National Crane’s NBT60XL swing cab crane is essentially a hybrid between a boom truck and a truck crane. Like a truck crane, it features a counterweight to allow for increased lifting capacity. Furthermore, the 16,000 lbs. of counterweight are broken down into several slabs. The slabs are hydraulically removable which allows the operator to manipulate the weight in order to comply with various roading regulations that may come into play.

Swing cab boom trucks have also started to mimic truck cranes with respect to operator features. Along with the aforementioned removable counterweight slabs, some swing cabs feature remote controls that can operate both the crane and outrigger functions. “Then the operator can easily walk around the jobsite and watch where they are setting their outriggers up,” Ritter explains. “This improves jobsite visibility.”

Also on the topic of visibility, cameras help operators maintain a view of the hoist as well as the rear of the boom truck. Again, this is a feature that has been common on truck cranes for a long time but is now finding its way to swing cab boom trucks.

Other new features are helping boom truck operators take jobsite awareness to another level. Wind speed indicators are a great example. Another recent development relates to the RCL, or rated capacity limiter system. Ritter likens the RCL system to being the brains of a crane, determining what the capacities are at different boom lengths, boom angles, and radii. As the typical RCL system has evolved, the technology and user interface have also improved.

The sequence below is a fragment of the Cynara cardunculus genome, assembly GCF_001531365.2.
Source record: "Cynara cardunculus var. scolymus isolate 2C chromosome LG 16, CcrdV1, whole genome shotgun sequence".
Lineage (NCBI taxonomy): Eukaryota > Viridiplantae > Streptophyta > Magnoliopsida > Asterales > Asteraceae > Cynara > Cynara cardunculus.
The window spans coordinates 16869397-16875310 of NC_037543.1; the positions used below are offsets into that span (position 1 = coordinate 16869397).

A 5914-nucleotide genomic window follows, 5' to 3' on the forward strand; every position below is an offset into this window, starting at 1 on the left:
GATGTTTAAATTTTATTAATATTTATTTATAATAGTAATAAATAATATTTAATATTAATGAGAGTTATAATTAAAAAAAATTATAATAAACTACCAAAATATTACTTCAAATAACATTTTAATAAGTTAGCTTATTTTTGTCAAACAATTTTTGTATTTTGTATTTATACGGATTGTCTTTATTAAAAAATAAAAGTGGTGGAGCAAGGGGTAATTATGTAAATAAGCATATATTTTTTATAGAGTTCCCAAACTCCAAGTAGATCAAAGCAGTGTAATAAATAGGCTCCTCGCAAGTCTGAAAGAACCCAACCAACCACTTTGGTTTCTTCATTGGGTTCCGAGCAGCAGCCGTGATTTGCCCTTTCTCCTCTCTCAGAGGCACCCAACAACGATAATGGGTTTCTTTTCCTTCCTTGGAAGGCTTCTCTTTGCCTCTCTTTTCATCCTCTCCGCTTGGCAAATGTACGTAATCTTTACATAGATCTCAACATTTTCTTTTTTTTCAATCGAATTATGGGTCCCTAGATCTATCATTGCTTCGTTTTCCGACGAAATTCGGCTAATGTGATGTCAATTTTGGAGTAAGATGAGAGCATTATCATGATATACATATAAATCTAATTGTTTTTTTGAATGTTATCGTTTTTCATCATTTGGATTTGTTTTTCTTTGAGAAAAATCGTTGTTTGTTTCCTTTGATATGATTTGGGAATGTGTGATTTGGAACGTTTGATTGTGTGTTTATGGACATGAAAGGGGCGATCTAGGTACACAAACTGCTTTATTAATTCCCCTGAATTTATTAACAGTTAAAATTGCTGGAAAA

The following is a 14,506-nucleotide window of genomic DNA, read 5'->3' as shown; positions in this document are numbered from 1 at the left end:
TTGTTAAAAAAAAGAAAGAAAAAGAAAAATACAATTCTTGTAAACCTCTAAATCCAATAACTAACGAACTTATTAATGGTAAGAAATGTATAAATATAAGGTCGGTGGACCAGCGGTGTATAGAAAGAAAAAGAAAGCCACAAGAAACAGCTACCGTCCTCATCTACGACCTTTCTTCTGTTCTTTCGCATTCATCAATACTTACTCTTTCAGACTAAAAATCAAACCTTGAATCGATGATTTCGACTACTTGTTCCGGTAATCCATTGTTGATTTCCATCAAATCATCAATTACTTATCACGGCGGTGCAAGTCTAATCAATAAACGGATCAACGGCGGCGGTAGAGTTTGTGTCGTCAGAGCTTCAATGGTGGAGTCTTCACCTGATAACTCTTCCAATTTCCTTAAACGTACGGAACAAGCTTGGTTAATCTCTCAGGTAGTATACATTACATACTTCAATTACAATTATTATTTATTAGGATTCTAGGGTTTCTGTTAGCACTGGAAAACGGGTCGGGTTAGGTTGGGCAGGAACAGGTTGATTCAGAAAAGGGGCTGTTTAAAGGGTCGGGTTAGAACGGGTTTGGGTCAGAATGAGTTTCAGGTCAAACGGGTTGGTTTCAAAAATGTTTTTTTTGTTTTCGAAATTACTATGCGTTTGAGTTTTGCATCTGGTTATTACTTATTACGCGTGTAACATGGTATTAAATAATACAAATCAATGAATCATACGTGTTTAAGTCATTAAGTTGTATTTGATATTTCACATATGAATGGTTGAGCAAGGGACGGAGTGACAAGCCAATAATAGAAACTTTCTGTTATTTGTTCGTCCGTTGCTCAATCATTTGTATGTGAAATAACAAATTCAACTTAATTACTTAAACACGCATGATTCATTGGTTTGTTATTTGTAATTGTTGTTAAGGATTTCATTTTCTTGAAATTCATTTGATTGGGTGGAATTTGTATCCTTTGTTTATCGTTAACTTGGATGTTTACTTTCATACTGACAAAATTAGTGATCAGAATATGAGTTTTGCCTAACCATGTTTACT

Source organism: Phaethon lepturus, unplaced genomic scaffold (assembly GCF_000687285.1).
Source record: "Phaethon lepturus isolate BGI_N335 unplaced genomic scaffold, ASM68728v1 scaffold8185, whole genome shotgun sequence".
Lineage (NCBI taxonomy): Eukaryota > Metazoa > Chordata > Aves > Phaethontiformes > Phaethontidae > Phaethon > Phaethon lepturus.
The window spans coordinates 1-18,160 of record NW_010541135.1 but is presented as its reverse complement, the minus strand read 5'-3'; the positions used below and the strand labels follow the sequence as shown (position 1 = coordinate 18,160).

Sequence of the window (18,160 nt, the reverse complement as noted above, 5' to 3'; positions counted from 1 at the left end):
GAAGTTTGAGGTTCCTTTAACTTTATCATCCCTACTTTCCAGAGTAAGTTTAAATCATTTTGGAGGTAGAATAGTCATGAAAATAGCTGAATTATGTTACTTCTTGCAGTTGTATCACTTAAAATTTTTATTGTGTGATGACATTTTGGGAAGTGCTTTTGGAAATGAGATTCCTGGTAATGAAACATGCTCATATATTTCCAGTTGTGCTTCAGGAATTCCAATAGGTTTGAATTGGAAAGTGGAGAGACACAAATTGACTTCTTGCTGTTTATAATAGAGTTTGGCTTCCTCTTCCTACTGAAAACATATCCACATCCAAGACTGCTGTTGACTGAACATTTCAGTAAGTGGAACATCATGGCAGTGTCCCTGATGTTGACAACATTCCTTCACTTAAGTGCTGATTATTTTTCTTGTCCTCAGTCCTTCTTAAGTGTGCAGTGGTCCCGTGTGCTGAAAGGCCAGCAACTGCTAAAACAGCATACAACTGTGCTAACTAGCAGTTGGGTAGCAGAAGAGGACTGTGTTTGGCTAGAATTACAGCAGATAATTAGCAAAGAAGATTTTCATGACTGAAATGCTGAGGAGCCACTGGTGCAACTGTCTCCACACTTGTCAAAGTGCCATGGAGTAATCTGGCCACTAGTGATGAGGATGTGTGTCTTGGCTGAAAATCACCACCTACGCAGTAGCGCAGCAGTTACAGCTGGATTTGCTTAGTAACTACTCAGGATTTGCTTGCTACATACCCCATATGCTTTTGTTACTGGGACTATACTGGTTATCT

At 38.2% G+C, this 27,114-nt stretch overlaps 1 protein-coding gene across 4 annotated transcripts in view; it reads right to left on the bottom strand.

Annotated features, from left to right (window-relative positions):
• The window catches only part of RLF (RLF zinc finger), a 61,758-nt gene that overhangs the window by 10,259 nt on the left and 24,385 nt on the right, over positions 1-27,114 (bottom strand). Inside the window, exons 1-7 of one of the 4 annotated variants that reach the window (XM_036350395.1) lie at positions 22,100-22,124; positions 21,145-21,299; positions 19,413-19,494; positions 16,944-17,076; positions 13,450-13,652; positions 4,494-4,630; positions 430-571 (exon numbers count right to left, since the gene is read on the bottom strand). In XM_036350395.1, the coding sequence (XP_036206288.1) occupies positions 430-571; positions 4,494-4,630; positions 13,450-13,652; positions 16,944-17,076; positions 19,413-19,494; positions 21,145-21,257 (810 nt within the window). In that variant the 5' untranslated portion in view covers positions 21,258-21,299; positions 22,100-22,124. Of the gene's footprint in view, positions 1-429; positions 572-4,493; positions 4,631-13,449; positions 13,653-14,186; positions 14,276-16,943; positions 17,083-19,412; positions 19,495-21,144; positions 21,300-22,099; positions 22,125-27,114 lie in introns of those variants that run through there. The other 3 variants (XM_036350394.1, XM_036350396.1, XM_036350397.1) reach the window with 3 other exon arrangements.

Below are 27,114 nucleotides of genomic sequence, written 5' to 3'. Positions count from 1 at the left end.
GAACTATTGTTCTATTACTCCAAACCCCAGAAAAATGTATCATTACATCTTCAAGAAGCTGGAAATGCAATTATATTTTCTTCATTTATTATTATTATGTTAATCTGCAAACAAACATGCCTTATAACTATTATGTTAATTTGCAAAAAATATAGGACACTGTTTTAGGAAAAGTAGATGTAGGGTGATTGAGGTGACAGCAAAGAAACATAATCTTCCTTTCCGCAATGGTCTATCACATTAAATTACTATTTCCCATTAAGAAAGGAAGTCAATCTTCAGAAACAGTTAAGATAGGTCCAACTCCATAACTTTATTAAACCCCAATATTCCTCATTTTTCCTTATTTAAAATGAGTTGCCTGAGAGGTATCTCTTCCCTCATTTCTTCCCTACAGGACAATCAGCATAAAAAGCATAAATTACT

“We now have more functionality on the display of the crane to adjust different parameters,” Ritter says. “That’s easier on the operator and saves time. We want our customers to be able to adjust their machines and also troubleshoot common issues without having to hook up to a laptop.”

As companies like National Crane think about the future of boom trucks, technology will continue to play a beneficial role. Telematics, connectivity, and the Internet of Things (IoT) have already been impacting other types of construction equipment.

“We’re starting to see telematics being incorporated more on larger cranes,” Ritter says. “There is a real benefit to having a better understanding of things like asset utilization and preventive maintenance, especially if you’re a rental company. Over the next decade, that technology should begin to trickle down to boom trucks, as well.”

As that technology trickles down, along with other innovations and engineering enhancements, the gap between boom trucks and their larger craning counterparts will only continue to narrow.